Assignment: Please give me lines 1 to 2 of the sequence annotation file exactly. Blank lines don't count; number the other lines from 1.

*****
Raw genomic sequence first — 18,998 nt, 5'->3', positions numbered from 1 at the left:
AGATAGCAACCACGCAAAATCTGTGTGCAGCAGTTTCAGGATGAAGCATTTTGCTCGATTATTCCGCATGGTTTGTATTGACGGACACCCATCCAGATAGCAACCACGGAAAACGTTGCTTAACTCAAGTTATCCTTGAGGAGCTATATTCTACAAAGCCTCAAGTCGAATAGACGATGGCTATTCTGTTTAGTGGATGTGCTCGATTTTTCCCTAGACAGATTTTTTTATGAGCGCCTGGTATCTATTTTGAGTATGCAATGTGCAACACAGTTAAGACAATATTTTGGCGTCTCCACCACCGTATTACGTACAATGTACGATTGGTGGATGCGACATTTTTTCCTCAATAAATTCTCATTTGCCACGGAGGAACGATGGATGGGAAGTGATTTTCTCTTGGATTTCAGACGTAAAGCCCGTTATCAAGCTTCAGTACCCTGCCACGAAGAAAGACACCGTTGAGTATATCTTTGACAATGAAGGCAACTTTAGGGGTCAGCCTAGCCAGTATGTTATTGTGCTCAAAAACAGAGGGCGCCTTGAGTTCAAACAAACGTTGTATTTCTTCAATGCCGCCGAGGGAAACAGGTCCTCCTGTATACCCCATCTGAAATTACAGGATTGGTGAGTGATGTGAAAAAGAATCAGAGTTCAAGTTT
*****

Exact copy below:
Raw genomic sequence first — 18,998 nt, 5'->3', positions numbered from 1 at the left:
AGATAGCAACCACGCAAAATCTGTGTGCAGCAGTTTCAGGATGAAGCATTTTGCTCGATTATTCCGCATGGTTTGTATTGACGGACACCCATCCAGATAGCAACCACGGAAAACGTTGCTTAACTCAAGTTATCCTTGAGGAGCTATATTCTACAAAGCCTCAAGTCGAATAGACGATGGCTATTCTGTTTAGTGGATGTGCTCGATTTTTCCCTAGACAGATTTTTTTATGAGCGCCTGGTATCTATTTTGAGTATGCAATGTGCAACACAGTTAAGACAATATTTTGGCGTCTCCACCACCGTATTACGTACAATGTACGATTGGTGGATGCGACATTTTTTCCTCAATAAATTCTCATTTGCCACGGAGGAACGATGGATGGGAAGTGATTTTCTCTTGGATTTCAGACGTAAAGCCCGTTATCAAGCTTCAGTACCCTGCCACGAAGAAAGACACCGTTGAGTATATCTTTGACAATGAAGGCAACTTTAGGGGTCAGCCTAGCCAGTATGTTATTGTGCTCAAAAACAGAGGGCGCCTTGAGTTCAAACAAACGTTGTATTTCTTCAATGCCGCCGAGGGAAACAGGTCCTCCTGTATACCCCATCTGAAATTACAGGATTGGTGAGTGATGTGAAAAAGAATCAGAGTTCAAGTTT